Monday, June 6, 2011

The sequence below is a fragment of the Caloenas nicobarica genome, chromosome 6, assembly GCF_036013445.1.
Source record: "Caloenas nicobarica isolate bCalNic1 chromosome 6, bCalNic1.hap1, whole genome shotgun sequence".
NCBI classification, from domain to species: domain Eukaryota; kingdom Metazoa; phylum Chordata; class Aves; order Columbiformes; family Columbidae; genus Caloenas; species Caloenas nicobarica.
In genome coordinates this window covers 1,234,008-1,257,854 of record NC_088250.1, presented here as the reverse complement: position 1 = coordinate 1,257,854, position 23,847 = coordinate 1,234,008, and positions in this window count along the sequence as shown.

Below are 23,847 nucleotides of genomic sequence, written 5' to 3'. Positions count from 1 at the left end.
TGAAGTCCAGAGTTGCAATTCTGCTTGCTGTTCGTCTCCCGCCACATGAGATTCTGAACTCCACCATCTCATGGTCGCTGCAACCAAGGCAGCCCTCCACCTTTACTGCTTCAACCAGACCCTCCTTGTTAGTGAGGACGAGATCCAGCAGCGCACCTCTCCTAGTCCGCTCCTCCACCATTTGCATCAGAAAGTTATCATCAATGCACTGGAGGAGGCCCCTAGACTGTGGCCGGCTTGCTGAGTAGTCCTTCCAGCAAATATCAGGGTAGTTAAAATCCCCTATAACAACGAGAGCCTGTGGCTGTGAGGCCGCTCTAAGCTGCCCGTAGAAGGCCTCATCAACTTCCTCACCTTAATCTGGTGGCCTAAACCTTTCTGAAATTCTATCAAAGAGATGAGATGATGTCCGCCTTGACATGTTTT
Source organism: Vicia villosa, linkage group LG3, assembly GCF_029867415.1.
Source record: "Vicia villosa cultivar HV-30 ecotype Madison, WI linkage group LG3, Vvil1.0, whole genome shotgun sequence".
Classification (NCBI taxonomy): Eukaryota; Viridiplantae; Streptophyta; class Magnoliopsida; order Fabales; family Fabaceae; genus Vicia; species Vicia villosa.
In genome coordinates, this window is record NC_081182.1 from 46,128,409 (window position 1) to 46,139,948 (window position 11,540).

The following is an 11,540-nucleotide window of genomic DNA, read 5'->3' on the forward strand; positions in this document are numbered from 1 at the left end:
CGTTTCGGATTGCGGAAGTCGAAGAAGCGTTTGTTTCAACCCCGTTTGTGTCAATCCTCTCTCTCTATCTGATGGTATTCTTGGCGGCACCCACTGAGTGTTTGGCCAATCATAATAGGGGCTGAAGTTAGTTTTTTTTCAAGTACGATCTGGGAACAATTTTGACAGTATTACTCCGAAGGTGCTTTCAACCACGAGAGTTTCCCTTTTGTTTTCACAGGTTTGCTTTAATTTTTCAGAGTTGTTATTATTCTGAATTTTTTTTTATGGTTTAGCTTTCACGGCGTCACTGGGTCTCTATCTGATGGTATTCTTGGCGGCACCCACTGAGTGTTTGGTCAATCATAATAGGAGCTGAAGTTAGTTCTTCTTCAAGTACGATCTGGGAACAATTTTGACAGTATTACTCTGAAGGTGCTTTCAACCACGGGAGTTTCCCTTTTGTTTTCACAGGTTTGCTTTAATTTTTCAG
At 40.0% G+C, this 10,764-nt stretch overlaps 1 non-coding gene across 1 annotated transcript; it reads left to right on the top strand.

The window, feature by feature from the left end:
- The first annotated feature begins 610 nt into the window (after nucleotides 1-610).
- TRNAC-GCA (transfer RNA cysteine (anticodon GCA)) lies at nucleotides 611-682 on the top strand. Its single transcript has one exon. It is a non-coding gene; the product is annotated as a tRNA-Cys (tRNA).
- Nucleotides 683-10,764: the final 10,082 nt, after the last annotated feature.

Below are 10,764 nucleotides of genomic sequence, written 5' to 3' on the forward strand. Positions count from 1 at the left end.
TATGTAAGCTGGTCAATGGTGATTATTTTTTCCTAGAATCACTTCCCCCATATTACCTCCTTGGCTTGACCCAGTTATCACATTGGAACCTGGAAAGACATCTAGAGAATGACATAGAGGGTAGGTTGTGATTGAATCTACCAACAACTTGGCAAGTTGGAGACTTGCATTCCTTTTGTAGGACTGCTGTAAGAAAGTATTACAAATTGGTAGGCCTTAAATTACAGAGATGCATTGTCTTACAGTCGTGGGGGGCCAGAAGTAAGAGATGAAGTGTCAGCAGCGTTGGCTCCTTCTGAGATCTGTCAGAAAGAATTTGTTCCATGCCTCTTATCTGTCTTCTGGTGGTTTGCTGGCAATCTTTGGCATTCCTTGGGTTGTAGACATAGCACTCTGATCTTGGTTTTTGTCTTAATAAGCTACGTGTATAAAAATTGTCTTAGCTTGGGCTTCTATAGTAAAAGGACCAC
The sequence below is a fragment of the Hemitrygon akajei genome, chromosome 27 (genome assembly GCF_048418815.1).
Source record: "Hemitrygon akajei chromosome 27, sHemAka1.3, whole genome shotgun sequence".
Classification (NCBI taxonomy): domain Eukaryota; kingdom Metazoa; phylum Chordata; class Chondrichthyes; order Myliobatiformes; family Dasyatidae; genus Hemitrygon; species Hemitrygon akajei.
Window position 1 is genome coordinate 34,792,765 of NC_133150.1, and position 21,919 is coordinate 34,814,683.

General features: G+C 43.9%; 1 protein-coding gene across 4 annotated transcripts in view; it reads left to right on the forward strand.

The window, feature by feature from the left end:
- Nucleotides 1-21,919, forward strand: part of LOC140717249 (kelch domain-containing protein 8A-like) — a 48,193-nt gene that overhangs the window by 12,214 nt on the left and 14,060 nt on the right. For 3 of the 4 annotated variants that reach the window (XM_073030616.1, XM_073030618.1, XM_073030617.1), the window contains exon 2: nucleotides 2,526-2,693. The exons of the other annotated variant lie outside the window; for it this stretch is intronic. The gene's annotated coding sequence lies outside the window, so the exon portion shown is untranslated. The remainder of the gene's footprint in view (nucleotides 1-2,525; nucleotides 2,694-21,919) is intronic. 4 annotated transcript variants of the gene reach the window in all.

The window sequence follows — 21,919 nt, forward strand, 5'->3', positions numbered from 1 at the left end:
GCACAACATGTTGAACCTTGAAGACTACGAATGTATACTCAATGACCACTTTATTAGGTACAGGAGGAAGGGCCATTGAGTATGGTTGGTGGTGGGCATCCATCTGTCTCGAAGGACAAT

There are few filmmakers as ambitious or as frustrating as Terrence Malick.  His latest cinematic tone poem moves back and forth in time, exploring life, faith and forgiveness.  We begin with the middle-aged Mr. and Mrs. O’Brien (Brad Pitt and Jessica Chastain) in their beautiful, empty home as they learn that one of their teenage sons is dead.  It is never made clear how the son died (though I had the impression he had killed himself).  We only know that the mother is bereft and the father nagged by vague guilt.  Next we flash forward to present day where surviving son Jack (Sean Penn) still grapples with grief for his brother and anger at his father.  Then it’s back to the Big Bang and the arrival of the dinosaurs (I’m not kidding) until we finally return to the O’Briens in the 1950s as they start their family.  There the story, such as it is, becomes more linear, and we follow the O’Briens from the birth of their three sons through the boys’ childhood.  While Mrs. O’Brien shows her children the way of grace and creates a warm, nurturing environment, Mr. O’Brien teaches his children the way of nature and comes down hardest on Jack (now played by Hunter McCracken) in relaying life’s hardscrabble lessons.  Gorgeously shot by Emmanuel Lubezki, Malick’s film, in its best moments, feels like captured communal memory.  The wonder of seeing the world through childlike eyes has rarely been more effectively conveyed.  And Malick elicits remarkably natural performances from novice actors McCracken and the beatific Laramie Eppler, who plays younger brother R.L.  Pitt works hard at being the hyper-achieving father who takes his personal frustrations out on his family, and Penn broods through his brief moments in the film.  Chastain, however, effortlessly registers every subtle shade of emotion through her delicate features and tethers us to this ephemeral movie.  Writer/director Malick tackles big philosophical issues with a lyrical, ludicrous commitment but has no new answers.  And while the end result is admirable, it is far from satisfying.